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Teva’s New CEO Is Battle-Tested. Good Thing

Bristol-Myers vet Jeremy Levin faces tough going at the drugmaker


Dow LeaderboardInvestors’ expectations are already running high for Jeremy Levin, who was named new CEO of Teva Pharmaceuticals (NASDAQ:TEVA) Tuesday. Levin is highly regarded for his series of successful acquisitions at Bristol-Myers Squibb (NYSE:BMY). But his ability to reenergize Israel-based Teva could be derailed if the company can’t fight off generic competition for its leading drug, Copaxone.

While Teva is the world’s biggest generic-drug maker, it relies heavily on Copaxone, one of only two proprietary drugs it makes. Used to treat multiple sclerosis, Copaxone is estimated to account for 40% of Teva’s profits. The company’s weak stock performance of late has been attributed to concerns that generics will cut deeply into Teva income when Copaxone loses patent protection in 2014, according to the Israeli news source Haaretz.

Generics aren’t Copaxone’s only potential worries. Teva’s injectable treatment already is being challenged by the first oral MS drug, Gilenya from Novartis (NYSE:NVS). And Biogen Idec (NASDAQ:BIIB) has a promising medicine in clinical trials that’s reported to be safe and reduces relapses in MS patients.

Yet, investors evidently are confident Levin can work his magic quickly. Teva shares are up about 8% since Friday’s close, but at $43.65, they still have a way to go before the 52-week high of $57 is within sight.

The investment community is certainly high on Levin, too. Analysts are praising his appointment, confident he can duplicate his success at Bristol, where he spearheaded the company’s “string of pearls” strategy. This involved Bristol making a number of acquisitions intended to help replace the revenue that will be lost when its blockbuster blood thinner Plavix loses market exclusivity this year.

His success led one industry observer to tell Bloomberg that Levin is “the number one person in business development” in the industry. “A lot of companies say they want to acquire and license stuff, but I can’t think of a company that’s done it as successfully as Bristol,” added ISI Group analyst Mark Schoenebaum. Ori Hershkovitz, partner at Sphera Funds Management, also weighed in on the move, telling Bloomberg: “If Jeremy can do one or two good product selections as he has done in the past for Bristol-Myers, that will be very, very good for Teva.”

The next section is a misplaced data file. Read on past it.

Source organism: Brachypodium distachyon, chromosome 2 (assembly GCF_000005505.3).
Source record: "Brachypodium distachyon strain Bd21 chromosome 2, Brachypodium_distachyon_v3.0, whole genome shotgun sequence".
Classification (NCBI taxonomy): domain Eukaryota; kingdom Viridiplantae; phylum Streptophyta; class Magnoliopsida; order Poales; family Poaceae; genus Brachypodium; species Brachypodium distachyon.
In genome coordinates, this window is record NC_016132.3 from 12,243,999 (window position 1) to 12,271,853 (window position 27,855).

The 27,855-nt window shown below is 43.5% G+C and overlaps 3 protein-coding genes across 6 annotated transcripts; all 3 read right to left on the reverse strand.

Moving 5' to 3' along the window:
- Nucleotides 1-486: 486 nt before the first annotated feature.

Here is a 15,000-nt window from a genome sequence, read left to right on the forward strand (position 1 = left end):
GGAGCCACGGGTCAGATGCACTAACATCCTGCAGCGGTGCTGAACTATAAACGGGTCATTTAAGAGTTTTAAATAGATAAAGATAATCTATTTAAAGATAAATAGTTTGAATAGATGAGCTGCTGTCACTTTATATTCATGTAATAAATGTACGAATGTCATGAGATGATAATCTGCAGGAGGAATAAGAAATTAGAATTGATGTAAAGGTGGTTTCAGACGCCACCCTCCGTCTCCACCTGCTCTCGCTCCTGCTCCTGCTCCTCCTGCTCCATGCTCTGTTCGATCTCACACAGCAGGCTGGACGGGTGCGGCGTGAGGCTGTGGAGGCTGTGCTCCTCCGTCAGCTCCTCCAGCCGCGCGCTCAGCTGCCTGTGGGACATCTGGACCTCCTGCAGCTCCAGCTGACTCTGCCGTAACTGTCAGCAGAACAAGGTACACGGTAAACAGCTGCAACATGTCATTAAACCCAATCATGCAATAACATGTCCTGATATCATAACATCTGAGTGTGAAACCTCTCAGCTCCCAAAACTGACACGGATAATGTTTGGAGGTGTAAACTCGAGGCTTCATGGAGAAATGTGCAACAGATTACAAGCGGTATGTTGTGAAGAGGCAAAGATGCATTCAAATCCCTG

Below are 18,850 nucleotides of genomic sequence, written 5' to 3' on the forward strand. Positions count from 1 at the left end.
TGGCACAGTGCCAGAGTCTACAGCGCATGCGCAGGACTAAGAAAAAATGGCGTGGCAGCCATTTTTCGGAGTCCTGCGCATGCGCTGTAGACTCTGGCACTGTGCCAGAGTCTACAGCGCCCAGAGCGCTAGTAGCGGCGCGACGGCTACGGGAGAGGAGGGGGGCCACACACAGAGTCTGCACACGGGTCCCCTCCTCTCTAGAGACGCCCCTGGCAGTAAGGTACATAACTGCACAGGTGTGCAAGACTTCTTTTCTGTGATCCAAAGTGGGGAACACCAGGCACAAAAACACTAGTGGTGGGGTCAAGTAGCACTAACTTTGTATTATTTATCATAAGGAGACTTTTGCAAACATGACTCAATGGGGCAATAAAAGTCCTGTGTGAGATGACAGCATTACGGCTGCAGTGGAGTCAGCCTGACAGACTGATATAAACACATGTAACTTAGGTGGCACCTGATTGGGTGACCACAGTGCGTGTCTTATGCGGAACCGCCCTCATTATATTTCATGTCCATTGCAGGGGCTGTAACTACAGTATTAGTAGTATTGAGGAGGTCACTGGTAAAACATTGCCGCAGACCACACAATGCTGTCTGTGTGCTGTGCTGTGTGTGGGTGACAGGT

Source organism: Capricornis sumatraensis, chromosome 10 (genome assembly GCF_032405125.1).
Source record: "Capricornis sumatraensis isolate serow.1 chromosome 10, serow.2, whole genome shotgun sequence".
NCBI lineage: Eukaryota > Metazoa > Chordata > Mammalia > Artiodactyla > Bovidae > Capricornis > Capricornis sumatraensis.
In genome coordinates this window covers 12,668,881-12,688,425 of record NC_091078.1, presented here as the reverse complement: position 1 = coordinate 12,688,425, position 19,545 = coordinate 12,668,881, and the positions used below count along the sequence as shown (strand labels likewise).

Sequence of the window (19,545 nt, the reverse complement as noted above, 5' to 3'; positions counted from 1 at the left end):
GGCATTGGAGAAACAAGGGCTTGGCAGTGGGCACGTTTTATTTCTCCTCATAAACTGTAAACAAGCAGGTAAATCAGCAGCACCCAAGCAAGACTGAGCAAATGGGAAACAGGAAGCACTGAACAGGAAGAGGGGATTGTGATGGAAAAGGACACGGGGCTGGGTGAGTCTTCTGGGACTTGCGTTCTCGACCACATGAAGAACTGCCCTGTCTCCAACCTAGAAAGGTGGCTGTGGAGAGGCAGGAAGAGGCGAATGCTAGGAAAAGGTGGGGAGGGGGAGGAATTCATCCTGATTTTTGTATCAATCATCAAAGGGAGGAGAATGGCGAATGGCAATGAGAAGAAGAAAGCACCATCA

Levin, 58, will take over in May for retiring Teva CEO Shlomo Yanai, a physician who was educated at Cambridge University. Levin served as senior vice president for strategy at Bristol. At a press conference in Tel Aviv Tuesday, he said he’ll work closely with Yanai to achieve an “orderly transition,” reported Bloomberg.

“There are some parallels between Bristol-Myers from a few years ago and Teva,” Les Funtleyder, a New York-based portfolio manager for Miller Tabak & Co., said in an e-mail yesterday, according to Bloomberg. “BMY had to come up with a new strategy to deal with slow sales and looming patents.”

The performance of Teva’s shares in 2011 certainly helped seal Yanai’s fate. The company’s stock price plunged the most since 2006. During the year, Yanai made a move to broaden Teva’s product line by acquiring Cephalon for $6.5 billion. Despite the deal, investors were disappointed to learn last month that Teva was unlikely to reach its long-term target of $31 billion in sales by 2015.

Barry Cohen is long BMY and NVS.

Article printed from InvestorPlace Media,

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